Informational Redundancy and Resource Bounds in Dialogue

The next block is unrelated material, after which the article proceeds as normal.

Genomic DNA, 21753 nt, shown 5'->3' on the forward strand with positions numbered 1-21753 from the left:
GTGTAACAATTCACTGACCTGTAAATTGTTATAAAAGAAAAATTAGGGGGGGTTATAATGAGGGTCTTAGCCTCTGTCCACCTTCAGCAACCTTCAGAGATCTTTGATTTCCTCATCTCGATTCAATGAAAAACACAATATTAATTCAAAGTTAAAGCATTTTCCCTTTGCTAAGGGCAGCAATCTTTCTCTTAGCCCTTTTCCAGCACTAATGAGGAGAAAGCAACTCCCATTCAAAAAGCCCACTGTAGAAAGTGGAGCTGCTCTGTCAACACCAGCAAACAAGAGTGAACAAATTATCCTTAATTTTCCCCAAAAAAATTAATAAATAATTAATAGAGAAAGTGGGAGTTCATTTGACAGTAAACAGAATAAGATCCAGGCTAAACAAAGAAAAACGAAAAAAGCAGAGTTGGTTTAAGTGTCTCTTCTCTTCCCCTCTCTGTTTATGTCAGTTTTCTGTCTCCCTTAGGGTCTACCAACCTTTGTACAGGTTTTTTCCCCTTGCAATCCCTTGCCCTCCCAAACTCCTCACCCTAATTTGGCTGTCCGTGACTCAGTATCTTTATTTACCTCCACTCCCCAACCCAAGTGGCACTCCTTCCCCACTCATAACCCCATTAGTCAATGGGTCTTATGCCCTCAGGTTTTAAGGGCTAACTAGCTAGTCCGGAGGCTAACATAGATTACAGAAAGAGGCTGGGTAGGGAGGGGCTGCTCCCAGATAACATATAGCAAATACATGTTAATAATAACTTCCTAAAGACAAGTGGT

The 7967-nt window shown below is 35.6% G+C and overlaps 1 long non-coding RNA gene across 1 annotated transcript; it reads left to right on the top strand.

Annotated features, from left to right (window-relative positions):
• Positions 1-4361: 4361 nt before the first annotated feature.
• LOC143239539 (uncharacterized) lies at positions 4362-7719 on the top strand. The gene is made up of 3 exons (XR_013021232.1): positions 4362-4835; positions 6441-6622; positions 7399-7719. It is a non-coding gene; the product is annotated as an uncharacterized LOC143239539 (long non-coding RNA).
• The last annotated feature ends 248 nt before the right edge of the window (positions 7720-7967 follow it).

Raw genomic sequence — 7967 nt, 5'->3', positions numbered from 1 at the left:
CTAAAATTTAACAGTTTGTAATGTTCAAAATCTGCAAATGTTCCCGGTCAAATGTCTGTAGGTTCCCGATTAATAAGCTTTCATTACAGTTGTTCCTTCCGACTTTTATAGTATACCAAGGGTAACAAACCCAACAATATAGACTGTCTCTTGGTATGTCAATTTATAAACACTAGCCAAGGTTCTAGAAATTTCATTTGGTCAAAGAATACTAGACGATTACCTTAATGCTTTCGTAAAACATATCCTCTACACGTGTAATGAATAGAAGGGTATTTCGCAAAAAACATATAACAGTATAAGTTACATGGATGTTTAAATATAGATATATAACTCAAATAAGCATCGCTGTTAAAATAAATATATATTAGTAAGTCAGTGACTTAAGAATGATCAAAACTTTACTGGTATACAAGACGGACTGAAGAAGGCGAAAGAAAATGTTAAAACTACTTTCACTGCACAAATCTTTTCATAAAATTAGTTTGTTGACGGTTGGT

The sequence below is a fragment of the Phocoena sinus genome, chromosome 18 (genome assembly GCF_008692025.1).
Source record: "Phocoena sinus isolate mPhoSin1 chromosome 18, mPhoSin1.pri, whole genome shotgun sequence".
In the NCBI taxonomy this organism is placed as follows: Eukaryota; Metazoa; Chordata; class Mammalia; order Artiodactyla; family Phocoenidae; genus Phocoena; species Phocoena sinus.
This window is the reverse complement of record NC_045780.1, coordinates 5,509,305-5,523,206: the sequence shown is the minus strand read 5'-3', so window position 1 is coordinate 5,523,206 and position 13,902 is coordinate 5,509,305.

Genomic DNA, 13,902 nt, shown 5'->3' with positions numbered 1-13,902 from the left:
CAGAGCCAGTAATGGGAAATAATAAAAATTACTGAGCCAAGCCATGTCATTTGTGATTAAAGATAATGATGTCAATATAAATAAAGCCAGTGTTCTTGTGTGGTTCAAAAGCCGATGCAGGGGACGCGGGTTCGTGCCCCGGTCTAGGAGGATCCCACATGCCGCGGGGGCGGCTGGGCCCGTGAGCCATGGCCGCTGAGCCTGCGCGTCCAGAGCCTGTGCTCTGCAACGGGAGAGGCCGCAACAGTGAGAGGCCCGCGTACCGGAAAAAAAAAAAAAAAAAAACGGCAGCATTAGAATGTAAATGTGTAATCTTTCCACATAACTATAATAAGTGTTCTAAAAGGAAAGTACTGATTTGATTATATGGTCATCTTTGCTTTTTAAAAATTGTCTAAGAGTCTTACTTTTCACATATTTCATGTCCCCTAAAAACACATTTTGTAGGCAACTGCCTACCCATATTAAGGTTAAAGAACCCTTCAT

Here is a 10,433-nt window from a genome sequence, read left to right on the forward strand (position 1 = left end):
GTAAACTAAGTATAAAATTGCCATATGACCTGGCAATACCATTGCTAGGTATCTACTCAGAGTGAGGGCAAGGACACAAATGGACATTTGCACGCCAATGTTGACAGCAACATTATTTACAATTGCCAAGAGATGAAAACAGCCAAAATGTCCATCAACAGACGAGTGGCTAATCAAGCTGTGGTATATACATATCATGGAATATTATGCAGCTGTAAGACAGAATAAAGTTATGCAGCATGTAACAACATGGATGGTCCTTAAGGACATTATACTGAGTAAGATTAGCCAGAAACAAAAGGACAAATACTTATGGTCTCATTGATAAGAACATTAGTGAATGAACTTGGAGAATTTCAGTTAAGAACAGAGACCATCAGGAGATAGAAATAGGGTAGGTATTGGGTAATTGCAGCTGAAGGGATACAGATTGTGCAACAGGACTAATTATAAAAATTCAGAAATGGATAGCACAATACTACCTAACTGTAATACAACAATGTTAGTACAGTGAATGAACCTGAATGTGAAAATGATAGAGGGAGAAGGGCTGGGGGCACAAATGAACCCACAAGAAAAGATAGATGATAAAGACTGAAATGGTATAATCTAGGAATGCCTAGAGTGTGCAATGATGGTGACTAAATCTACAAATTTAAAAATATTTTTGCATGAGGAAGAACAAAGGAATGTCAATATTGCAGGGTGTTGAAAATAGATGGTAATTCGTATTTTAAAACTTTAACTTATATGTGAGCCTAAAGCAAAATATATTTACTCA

This thesis investigates the relationship between language behavior and agents' resource bounds by examining the use of INFORMATIONALLY REDUNDANT UTTERANCES (IRUs) in problem-solving dialogues. The content of an IRU is a proposition that the conversants already know or could infer. Since communication is a subcase of action, the existence of IRUs is a paradox because IRUs appear to be actions whose effects have already been achieved. The explication of the paradox of IRUs has ramifications for models of action in general and of dialogue in particular. I argue that IRUs can only be explained by a processing model of dialogue that reflects agents' autonomy and limited attentional and inferential capacity. The central thesis is that the communicative function of IRUs is related to the cognitive properties of resource-limited agents. In order to investigate this interaction the thesis relies on two empirical methods: (1) distributional analysis of IRUs in a large corpus of naturally occurring dialogues, and (2) dialogue simulations in the Design-World environment which supports the parameterization of the dialogue situation, the task definition, and agents' cognitive properties. The distributional analysis provides support for the claimed communicative functions by showing that IRUs demonstrate agents' autonomy and are used to support deliberation and inference. IRUs help autonomous agents coordinate on a collaborative task given their resource limits. The Design-World simulations show that discourse strategies that include IRUs are beneficial when agents are attention and inference limited or when the task is fault intolerant, inferentially complex, or requires a high degree of agreement. While some types of IRUs are beneficial simply as a rehearsal strategy, the general result is that IRUs are most beneficial when targeted at specific requirements of the communication situation.